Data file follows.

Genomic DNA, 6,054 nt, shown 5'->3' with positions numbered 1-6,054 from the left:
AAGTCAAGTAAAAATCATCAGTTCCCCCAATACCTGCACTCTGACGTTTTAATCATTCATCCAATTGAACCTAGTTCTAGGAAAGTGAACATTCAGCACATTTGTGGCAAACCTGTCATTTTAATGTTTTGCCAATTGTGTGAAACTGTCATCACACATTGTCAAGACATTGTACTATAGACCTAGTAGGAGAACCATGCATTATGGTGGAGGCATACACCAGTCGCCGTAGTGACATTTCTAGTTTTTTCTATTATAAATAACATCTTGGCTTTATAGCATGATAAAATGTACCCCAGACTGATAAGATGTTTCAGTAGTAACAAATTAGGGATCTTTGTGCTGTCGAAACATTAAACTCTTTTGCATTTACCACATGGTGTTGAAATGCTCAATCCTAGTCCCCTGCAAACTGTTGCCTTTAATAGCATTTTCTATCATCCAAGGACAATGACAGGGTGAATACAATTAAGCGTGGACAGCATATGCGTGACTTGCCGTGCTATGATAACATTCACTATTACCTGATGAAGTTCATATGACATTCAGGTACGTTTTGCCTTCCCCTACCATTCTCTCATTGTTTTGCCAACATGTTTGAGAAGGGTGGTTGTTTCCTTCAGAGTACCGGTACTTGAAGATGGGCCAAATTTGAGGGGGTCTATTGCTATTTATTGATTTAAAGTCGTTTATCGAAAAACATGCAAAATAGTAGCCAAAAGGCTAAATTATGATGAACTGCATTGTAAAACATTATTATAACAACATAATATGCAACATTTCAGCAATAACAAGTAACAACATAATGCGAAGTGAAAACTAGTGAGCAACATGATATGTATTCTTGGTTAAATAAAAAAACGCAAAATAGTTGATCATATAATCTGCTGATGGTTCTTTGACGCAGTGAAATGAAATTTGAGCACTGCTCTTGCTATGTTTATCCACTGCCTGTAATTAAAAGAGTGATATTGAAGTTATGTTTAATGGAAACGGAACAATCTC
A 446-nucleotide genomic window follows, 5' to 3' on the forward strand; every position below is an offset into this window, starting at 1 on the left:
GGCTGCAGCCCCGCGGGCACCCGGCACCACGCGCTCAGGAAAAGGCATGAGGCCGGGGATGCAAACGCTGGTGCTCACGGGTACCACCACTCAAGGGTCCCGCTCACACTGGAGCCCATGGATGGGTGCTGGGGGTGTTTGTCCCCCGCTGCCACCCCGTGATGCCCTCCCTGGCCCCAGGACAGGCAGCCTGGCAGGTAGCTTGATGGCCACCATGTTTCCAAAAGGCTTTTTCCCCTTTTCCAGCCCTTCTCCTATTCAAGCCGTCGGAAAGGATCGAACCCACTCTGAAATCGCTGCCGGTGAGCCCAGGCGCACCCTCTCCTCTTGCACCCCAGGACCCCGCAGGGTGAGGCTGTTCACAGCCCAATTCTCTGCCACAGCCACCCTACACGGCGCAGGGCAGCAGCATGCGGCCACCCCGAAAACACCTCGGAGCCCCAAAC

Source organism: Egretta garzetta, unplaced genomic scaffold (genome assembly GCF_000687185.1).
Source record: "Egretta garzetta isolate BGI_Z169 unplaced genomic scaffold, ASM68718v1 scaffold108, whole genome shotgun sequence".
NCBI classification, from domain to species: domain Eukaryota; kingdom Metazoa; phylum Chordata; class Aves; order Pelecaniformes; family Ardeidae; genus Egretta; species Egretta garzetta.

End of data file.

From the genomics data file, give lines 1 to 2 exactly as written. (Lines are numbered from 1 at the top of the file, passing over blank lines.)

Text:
Genomic DNA, 6,054 nt, shown 5'->3' with positions numbered 1-6,054 from the left:
AAGTCAAGTAAAAATCATCAGTTCCCCCAATACCTGCACTCTGACGTTTTAATCATTCATCCAATTGAACCTAGTTCTAGGAAAGTGAACATTCAGCACATTTGTGGCAAACCTGTCATTTTAATGTTTTGCCAATTGTGTGAAACTGTCATCACACATTGTCAAGACATTGTACTATAGACCTAGTAGGAGAACCATGCATTATGGTGGAGGCATACACCAGTCGCCGTAGTGACATTTCTAGTTTTTTCTATTATAAATAACATCTTGGCTTTATAGCATGATAAAATGTACCCCAGACTGATAAGATGTTTCAGTAGTAACAAATTAGGGATCTTTGTGCTGTCGAAACATTAAACTCTTTTGCATTTACCACATGGTGTTGAAATGCTCAATCCTAGTCCCCTGCAAACTGTTGCCTTTAATAGCATTTTCTATCATCCAAGGACAATGACAGGGTGAATACAATTAAGCGTGGACAGCATATGCGTGACTTGCCGTGCTATGATAACATTCACTATTACCTGATGAAGTTCATATGACATTCAGGTACGTTTTGCCTTCCCCTACCATTCTCTCATTGTTTTGCCAACATGTTTGAGAAGGGTGGTTGTTTCCTTCAGAGTACCGGTACTTGAAGATGGGCCAAATTTGAGGGGGTCTATTGCTATTTATTGATTTAAAGTCGTTTATCGAAAAACATGCAAAATAGTAGCCAAAAGGCTAAATTATGATGAACTGCATTGTAAAACATTATTATAACAACATAATATGCAACATTTCAGCAATAACAAGTAACAACATAATGCGAAGTGAAAACTAGTGAGCAACATGATATGTATTCTTGGTTAAATAAAAAAACGCAAAATAGTTGATCATATAATCTGCTGATGGTTCTTTGACGCAGTGAAATGAAATTTGAGCACTGCTCTTGCTATGTTTATCCACTGCCTGTAATTAAAAGAGTGATATTGAAGTTATGTTTAATGGAAACGGAACAATCTC